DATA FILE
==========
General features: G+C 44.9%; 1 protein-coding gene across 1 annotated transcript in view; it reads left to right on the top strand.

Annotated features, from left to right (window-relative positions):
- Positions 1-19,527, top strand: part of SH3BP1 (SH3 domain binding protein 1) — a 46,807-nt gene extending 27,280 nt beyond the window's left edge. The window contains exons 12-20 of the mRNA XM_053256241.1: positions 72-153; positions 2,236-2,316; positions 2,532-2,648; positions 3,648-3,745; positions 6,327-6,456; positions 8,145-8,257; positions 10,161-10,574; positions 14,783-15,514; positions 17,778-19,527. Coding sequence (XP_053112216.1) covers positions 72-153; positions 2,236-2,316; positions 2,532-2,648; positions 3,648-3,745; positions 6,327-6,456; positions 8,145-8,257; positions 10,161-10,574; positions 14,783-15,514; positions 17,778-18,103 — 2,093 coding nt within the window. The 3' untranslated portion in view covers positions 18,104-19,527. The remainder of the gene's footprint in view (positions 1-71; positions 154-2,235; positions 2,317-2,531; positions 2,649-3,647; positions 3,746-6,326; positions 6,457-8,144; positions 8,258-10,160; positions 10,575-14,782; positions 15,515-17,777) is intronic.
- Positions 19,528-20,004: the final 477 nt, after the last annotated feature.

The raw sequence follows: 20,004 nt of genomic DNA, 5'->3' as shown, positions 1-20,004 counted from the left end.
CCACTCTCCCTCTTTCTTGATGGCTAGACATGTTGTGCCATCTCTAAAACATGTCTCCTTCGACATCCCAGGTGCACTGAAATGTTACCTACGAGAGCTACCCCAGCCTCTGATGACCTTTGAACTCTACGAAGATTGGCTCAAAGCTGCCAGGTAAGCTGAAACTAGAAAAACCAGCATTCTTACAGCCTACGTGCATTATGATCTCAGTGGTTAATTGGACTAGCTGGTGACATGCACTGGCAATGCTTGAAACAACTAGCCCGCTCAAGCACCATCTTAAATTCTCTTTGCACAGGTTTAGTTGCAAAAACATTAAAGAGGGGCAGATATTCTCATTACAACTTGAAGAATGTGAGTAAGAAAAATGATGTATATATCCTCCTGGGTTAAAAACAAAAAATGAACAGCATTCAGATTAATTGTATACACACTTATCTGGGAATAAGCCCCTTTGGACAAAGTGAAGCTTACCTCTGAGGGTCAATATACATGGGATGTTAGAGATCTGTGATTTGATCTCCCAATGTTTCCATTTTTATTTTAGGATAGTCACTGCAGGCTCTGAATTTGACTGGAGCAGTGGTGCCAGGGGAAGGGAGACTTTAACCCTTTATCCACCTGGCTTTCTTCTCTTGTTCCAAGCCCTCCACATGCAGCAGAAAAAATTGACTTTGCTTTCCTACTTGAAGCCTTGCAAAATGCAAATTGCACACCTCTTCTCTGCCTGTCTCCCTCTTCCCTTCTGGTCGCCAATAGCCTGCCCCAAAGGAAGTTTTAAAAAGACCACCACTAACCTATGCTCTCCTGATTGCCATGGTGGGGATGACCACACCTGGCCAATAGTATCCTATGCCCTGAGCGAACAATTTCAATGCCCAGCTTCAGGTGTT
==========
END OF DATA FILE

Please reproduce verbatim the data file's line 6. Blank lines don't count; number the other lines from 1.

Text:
CCACTCTCCCTCTTTCTTGATGGCTAGACATGTTGTGCCATCTCTAAAACATGTCTCCTTCGACATCCCAGGTGCACTGAAATGTTACCTACGAGAGCTACCCCAGCCTCTGATGACCTTTGAACTCTACGAAGATTGGCTCAAAGCTGCCAGGTAAGCTGAAACTAGAAAAACCAGCATTCTTACAGCCTACGTGCATTATGATCTCAGTGGTTAATTGGACTAGCTGGTGACATGCACTGGCAATGCTTGAAACAACTAGCCCGCTCAAGCACCATCTTAAATTCTCTTTGCACAGGTTTAGTTGCAAAAACATTAAAGAGGGGCAGATATTCTCATTACAACTTGAAGAATGTGAGTAAGAAAAATGATGTATATATCCTCCTGGGTTAAAAACAAAAAATGAACAGCATTCAGATTAATTGTATACACACTTATCTGGGAATAAGCCCCTTTGGACAAAGTGAAGCTTACCTCTGAGGGTCAATATACATGGGATGTTAGAGATCTGTGATTTGATCTCCCAATGTTTCCATTTTTATTTTAGGATAGTCACTGCAGGCTCTGAATTTGACTGGAGCAGTGGTGCCAGGGGAAGGGAGACTTTAACCCTTTATCCACCTGGCTTTCTTCTCTTGTTCCAAGCCCTCCACATGCAGCAGAAAAAATTGACTTTGCTTTCCTACTTGAAGCCTTGCAAAATGCAAATTGCACACCTCTTCTCTGCCTGTCTCCCTCTTCCCTTCTGGTCGCCAATAGCCTGCCCCAAAGGAAGTTTTAAAAAGACCACCACTAACCTATGCTCTCCTGATTGCCATGGTGGGGATGACCACACCTGGCCAATAGTATCCTATGCCCTGAGCGAACAATTTCAATGCCCAGCTTCAGGTGTT